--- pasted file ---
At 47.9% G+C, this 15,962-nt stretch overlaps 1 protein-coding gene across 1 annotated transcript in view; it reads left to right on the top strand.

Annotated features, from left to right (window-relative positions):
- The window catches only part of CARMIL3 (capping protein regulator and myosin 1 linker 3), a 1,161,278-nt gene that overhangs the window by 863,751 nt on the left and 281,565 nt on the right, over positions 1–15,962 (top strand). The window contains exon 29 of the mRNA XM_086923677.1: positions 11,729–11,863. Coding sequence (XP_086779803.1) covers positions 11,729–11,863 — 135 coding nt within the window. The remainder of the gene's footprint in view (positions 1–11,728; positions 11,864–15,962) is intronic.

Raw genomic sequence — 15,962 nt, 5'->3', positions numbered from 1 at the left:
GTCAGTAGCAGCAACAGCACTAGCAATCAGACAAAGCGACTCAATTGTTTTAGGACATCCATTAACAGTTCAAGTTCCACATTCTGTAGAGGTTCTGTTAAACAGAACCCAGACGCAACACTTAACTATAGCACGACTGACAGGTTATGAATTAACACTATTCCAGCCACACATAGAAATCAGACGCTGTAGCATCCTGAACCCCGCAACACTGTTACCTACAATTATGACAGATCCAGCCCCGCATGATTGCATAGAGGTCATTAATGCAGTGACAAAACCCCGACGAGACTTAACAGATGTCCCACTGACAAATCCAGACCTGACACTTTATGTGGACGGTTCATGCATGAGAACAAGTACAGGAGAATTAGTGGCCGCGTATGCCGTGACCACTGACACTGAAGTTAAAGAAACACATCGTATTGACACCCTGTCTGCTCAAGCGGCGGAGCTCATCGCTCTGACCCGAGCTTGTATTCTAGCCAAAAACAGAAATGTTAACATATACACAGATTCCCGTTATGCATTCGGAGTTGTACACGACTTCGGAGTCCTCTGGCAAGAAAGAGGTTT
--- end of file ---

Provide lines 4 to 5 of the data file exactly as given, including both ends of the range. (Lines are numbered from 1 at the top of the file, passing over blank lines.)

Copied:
Raw genomic sequence — 15,962 nt, 5'->3', positions numbered from 1 at the left:
GTCAGTAGCAGCAACAGCACTAGCAATCAGACAAAGCGACTCAATTGTTTTAGGACATCCATTAACAGTTCAAGTTCCACATTCTGTAGAGGTTCTGTTAAACAGAACCCAGACGCAACACTTAACTATAGCACGACTGACAGGTTATGAATTAACACTATTCCAGCCACACATAGAAATCAGACGCTGTAGCATCCTGAACCCCGCAACACTGTTACCTACAATTATGACAGATCCAGCCCCGCATGATTGCATAGAGGTCATTAATGCAGTGACAAAACCCCGACGAGACTTAACAGATGTCCCACTGACAAATCCAGACCTGACACTTTATGTGGACGGTTCATGCATGAGAACAAGTACAGGAGAATTAGTGGCCGCGTATGCCGTGACCACTGACACTGAAGTTAAAGAAACACATCGTATTGACACCCTGTCTGCTCAAGCGGCGGAGCTCATCGCTCTGACCCGAGCTTGTATTCTAGCCAAAAACAGAAATGTTAACATATACACAGATTCCCGTTATGCATTCGGAGTTGTACACGACTTCGGAGTCCTCTGGCAAGAAAGAGGTTT